The Rise of Plant-Based Milk Alternatives
Whether they like it in their coffee or in their favourite dish, vegan and vegetarians don’t expect to give up milk any time soon. We’re not talking about the dairy version, but rather about plant-based milk alternatives. As the trend for meatless diets keeps gaining momentum, so does the plant-based drinks menu.
Plant-based milks now make up 10% of the overall dairy market, while per capita consumption of milk has dropped 13% in the US and 4.1% in Europe.1 In the UK, Sales of fresh dairy alternatives have risen by 31% from £48 million in 2013 to an estimated £63 million in 2014.2
Substituting Dairy with Plant-Based Milk in Recipes
In general, you can substitute any plant-based milk for dairy milk 1:1, except in recipes where the protein plays an important structural role (e.g. baked applications). You can also try combining beverages like soy or oat and pea to provide a more complete protein.
You may also want to consider the differences in flavour and nutrition. Many milk alternatives have added sugar to mask the "beany" or "cerealy" flavours. In many countries, dairy milk may also be fortified with key nutrients (like vitamins A & D), so look for options that have no (or low) added sugars and contain the same fortified nutrients as milk.
DID YOU KNOW?
Oat beverage is the best milk alternative for creating latte art.
The Most Popular Plant-Based Milk Alternatives
Cow’s 2% milk has always been a good source of complete protein and other essential nutrients. Unsuitable for those with milk allergy, and limited/avoided with lactose intolerance, cow milk is a big no-no for vegans and might even put off a few conscientious vegetarians too.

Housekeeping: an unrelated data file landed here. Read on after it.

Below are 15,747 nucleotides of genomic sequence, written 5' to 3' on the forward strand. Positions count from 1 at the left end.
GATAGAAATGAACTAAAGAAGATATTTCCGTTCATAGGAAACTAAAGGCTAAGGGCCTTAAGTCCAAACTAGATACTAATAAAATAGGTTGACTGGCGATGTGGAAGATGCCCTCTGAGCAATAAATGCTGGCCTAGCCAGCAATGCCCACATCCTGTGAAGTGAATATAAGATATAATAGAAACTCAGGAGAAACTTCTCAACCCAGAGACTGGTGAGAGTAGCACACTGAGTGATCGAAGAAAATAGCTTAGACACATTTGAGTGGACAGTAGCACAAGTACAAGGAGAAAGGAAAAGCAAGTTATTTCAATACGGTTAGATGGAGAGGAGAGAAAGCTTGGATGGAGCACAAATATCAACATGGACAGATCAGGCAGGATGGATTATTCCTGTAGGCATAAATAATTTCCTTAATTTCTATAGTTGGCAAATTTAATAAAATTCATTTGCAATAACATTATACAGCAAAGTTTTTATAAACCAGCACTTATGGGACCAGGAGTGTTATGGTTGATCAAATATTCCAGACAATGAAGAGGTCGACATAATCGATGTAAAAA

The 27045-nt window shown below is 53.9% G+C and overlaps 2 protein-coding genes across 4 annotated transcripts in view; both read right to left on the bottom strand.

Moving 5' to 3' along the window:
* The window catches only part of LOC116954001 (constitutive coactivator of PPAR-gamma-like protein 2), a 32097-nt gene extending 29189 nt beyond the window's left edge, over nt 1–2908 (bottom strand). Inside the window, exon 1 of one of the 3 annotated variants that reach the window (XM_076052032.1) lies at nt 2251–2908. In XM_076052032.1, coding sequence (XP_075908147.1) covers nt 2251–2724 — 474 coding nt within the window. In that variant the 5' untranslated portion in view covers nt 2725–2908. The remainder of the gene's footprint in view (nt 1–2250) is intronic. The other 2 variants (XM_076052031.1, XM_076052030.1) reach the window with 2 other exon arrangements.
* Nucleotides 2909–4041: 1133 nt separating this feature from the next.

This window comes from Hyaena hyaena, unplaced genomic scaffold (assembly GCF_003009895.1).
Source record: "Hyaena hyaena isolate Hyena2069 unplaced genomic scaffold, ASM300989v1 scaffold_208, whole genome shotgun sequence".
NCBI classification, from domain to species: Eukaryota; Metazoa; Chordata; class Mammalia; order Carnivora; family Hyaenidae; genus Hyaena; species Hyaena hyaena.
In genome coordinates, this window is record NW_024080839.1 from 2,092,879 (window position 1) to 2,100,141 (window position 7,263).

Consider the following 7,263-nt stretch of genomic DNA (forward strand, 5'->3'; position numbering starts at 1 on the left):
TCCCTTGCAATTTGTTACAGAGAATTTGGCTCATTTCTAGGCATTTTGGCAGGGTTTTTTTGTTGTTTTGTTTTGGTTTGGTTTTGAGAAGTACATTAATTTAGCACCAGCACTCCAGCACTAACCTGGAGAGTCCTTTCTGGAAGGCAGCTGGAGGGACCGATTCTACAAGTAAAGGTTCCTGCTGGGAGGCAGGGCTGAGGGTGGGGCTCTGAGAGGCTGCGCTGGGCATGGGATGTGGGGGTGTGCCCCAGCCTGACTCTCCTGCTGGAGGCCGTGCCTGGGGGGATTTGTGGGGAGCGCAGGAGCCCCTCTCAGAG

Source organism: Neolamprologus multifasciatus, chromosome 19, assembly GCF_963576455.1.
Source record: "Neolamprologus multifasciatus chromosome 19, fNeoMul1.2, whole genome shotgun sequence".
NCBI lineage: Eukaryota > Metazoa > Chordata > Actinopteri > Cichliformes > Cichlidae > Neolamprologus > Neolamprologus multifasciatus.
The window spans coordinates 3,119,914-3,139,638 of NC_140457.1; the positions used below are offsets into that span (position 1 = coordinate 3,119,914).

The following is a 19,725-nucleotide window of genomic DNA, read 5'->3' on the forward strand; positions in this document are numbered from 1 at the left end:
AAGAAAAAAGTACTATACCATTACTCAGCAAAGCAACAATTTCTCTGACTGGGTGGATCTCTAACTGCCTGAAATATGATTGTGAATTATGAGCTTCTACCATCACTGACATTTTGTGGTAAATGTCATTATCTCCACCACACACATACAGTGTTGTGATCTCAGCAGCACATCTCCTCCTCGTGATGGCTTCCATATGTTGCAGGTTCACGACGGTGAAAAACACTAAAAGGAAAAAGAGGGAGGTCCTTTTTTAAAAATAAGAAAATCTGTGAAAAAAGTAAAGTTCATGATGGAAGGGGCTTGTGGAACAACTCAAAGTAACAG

Here are the best alternatives when the dairy version of milk is not an option for your customers.
Good source of complete protein, contains soy isoflavones. Unsuitable for those with soy allergy.
Good source of protein, but does not contain all essential amino acids (incomplete).
Contains soluble fibre associated with heart-healthy benefits. May contain gluten, so those with coeliac disease/gluten intolerance should avoid.
High in calories, total fat, and saturated fat. Low and incomplete source of protein.
Low and incomplete source of protein. Contains healthy fats from nuts. Unsuitable for those with nut allergies.
Not a good source of protein, and does not contain all essential amino acids (incomplete).
DID YOU KNOW?
Grains and legumes tend to be complementary proteins. Mixing rice and pea beverages can form a complete source of protein. And soy beverage is a complete source on its own.
If you want to cater to more vegan customers, make sure you banish animal-based ingredients from your cooking too. Here is a list of plant-based ingredients you can use instead, including gelatine and honey substitutes.
- FAIRR Sustainable Protein DD09, Feb. 2018.
- British Nutrition Foundation, Protein. www.nutrition.org.uk